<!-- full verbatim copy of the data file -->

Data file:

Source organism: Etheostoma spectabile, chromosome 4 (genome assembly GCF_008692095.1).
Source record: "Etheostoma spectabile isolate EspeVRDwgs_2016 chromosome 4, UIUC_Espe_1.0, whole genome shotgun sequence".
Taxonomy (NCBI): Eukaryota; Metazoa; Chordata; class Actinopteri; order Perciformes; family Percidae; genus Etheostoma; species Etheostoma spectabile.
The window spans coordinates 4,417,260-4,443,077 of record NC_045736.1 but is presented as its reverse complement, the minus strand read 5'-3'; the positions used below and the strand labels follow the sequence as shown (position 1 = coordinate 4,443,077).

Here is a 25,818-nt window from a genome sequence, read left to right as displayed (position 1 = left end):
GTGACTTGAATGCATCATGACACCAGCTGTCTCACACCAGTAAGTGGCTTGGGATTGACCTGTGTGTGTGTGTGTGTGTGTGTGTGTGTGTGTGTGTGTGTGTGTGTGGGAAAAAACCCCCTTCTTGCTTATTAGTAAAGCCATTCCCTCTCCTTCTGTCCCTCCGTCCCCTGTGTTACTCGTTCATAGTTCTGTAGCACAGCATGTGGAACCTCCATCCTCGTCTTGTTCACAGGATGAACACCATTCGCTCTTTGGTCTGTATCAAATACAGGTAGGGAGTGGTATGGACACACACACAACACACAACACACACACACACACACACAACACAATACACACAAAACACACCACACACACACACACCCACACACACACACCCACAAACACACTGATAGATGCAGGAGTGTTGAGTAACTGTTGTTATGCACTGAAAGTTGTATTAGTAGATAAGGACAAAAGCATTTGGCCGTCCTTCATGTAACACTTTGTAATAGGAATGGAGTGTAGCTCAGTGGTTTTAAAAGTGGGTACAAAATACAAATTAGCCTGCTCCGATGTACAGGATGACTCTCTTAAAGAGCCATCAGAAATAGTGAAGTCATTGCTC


Source organism: Etheostoma spectabile, chromosome 4 (genome assembly GCF_008692095.1).
Source record: "Etheostoma spectabile isolate EspeVRDwgs_2016 chromosome 4, UIUC_Espe_1.0, whole genome shotgun sequence".
Taxonomy (NCBI): Eukaryota; Metazoa; Chordata; class Actinopteri; order Perciformes; family Percidae; genus Etheostoma; species Etheostoma spectabile.
The window spans coordinates 4,417,260-4,443,077 of record NC_045736.1 but is presented as its reverse complement, the minus strand read 5'-3'; the positions used below and the strand labels follow the sequence as shown (position 1 = coordinate 4,443,077).

Here is a 25,818-nt window from a genome sequence, read left to right as displayed (position 1 = left end):
GTGACTTGAATGCATCATGACACCAGCTGTCTCACACCAGTAAGTGGCTTGGGATTGACCTGTGTGTGTGTGTGTGTGTGTGTGTGTGTGTGTGTGTGTGTGTGTGTGGGAAAAAACCCCCTTCTTGCTTATTAGTAAAGCCATTCCCTCTCCTTCTGTCCCTCCGTCCCCTGTGTTACTCGTTCATAGTTCTGTAGCACAGCATGTGGAACCTCCATCCTCGTCTTGTTCACAGGATGAACACCATTCGCTCTTTGGTCTGTATCAAATACAGGTAGGGAGTGGTATGGACACACACACAACACACAACACACACACACACACACACAACACAATACACACAAAACACACCACACACACACACACCCACACACACACACCCACAAACACACTGATAGATGCAGGAGTGTTGAGTAACTGTTGTTATGCACTGAAAGTTGTATTAGTAGATAAGGACAAAAGCATTTGGCCGTCCTTCATGTAACACTTTGTAATAGGAATGGAGTGTAGCTCAGTGGTTTTAAAAGTGGGTACAAAATACAAATTAGCCTGCTCCGATGTACAGGATGACTCTCTTAAAGAGCCATCAGAAATAGTGAAGTCATTGCTC